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My research interests are broadly defined by electrochemistry used for deep decarbonization. Electrochemistry is the science of using electricity to drive chemical reactions. Deep decarbonization is the process of eliminating human-caused emissions of CO2, which are currently associated with most of the energy and materials that we consume. Electrochemistry provides a pathway for the use of emissions-free sources of electricity to deliver reliable electricity, power manufacturing processes, and produce energy dense fuels.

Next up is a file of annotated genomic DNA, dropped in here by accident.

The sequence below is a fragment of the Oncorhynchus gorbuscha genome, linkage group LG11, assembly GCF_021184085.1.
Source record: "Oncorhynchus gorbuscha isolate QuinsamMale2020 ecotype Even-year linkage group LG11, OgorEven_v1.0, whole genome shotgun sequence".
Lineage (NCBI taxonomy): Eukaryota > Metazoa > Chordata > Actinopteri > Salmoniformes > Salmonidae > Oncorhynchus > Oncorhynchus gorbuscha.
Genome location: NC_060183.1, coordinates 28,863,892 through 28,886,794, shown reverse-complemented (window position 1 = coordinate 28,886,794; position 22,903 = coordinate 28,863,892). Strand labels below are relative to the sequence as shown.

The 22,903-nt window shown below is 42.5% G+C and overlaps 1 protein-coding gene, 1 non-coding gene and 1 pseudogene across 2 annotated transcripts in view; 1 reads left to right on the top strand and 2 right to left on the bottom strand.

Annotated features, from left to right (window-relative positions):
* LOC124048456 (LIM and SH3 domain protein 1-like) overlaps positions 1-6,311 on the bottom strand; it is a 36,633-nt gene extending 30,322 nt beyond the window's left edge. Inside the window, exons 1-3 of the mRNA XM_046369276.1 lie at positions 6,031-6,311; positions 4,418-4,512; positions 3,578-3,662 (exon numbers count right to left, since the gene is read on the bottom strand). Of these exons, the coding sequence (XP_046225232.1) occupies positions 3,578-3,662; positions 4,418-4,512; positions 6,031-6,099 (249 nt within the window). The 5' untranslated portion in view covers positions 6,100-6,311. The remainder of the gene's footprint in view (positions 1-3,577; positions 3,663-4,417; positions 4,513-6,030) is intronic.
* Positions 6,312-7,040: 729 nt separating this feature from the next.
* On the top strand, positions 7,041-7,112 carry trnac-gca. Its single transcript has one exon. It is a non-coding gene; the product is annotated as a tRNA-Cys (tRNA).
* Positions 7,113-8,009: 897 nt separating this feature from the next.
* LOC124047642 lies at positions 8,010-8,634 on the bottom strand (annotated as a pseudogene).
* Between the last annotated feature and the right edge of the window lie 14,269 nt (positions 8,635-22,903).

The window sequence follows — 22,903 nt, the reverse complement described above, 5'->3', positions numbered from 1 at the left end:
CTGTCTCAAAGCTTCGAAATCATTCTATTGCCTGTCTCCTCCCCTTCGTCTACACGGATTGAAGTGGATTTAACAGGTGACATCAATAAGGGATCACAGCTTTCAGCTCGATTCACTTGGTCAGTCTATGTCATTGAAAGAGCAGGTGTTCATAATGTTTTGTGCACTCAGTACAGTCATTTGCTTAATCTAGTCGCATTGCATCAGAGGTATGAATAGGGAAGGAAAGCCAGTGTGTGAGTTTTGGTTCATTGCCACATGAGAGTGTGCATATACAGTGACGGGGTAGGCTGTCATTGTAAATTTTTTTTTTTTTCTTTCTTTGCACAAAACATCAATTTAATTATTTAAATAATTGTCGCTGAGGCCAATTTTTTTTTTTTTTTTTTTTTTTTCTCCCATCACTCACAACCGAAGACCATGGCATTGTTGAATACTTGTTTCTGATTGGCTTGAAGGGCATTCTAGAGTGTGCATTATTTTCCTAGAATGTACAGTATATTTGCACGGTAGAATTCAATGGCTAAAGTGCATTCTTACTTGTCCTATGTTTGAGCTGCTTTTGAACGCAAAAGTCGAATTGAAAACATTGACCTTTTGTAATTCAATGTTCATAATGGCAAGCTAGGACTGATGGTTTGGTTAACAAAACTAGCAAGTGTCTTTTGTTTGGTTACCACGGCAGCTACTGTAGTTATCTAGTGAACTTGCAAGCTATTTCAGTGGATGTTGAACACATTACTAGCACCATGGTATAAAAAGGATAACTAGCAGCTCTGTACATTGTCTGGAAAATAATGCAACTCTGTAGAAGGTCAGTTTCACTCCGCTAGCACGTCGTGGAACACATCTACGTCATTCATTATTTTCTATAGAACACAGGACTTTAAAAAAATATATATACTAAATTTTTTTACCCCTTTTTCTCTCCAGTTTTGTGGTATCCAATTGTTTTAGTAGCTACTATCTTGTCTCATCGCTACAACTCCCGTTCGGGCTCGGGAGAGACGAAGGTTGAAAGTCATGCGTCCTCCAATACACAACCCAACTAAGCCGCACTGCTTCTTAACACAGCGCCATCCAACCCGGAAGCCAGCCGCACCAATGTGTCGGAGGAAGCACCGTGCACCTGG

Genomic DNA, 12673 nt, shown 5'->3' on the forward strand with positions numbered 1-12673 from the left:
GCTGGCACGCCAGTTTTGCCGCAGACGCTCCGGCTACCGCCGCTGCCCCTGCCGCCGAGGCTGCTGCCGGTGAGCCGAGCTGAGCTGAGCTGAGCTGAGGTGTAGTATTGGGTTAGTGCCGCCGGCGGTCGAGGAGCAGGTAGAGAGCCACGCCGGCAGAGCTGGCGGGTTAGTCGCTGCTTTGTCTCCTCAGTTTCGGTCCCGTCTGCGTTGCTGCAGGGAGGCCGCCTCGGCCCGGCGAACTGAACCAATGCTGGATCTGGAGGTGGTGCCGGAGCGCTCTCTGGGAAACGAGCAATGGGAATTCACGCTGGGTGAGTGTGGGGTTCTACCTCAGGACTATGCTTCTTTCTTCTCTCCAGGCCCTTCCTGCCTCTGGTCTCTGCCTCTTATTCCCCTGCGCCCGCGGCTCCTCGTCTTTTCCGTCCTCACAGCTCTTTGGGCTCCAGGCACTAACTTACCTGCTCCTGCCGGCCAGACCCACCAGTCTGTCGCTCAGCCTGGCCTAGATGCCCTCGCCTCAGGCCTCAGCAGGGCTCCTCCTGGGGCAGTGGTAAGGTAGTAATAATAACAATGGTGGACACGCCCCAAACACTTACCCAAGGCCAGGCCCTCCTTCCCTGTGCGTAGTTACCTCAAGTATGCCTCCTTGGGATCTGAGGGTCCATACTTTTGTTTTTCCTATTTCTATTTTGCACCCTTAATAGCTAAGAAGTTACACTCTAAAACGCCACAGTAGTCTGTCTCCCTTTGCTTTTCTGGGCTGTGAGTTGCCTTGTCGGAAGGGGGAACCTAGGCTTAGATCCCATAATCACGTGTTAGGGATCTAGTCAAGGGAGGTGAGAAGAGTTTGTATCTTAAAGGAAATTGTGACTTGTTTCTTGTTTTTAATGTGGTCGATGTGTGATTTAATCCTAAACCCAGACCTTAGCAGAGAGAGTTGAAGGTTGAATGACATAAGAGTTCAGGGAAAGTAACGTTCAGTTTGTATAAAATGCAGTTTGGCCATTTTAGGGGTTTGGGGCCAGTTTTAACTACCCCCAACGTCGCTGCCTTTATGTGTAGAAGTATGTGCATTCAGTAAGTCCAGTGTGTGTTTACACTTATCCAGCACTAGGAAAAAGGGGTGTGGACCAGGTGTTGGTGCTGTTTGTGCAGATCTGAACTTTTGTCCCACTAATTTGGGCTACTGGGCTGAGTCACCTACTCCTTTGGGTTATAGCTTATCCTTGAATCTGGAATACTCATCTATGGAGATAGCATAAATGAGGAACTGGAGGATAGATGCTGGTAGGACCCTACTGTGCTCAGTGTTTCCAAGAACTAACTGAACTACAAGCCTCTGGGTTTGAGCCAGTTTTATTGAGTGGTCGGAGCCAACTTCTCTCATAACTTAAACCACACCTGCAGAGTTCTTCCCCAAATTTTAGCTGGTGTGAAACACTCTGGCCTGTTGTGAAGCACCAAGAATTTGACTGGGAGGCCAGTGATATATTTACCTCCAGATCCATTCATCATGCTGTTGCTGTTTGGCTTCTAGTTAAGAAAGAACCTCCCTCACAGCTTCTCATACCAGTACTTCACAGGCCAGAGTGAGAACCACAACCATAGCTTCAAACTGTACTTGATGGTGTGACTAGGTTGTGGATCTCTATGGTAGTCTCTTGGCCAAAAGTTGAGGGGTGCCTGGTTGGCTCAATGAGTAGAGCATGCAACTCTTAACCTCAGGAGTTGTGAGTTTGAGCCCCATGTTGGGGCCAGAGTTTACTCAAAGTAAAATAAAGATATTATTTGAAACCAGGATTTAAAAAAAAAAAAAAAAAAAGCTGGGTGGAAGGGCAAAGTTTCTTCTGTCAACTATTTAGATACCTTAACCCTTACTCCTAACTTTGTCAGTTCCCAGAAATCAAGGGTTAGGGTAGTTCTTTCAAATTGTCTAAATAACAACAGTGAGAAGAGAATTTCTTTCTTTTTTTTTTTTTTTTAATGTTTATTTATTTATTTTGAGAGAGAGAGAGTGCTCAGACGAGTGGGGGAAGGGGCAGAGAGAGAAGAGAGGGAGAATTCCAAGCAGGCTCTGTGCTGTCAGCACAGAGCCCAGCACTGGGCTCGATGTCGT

Specifically, my group researches electrochemical interfaces used for long-duration energy storage, devices for zero-emissions iron making, and advanced cell designs for green hydrogen production.

As Associate Director for the Oregon Center for Electrochemistry I lead industry partnerships and sponsored projects for the Master’s Internship in Electrochemical Technology. With the Liquid Sunlight Alliance, I study the durability of catalysts that convert sunlight, water, and CO2 into fuels and commodity chemicals. With the Center for Interfacial Ionics, I study the fundamental kinetics and transport of ion-transfer reactions required for energy storage.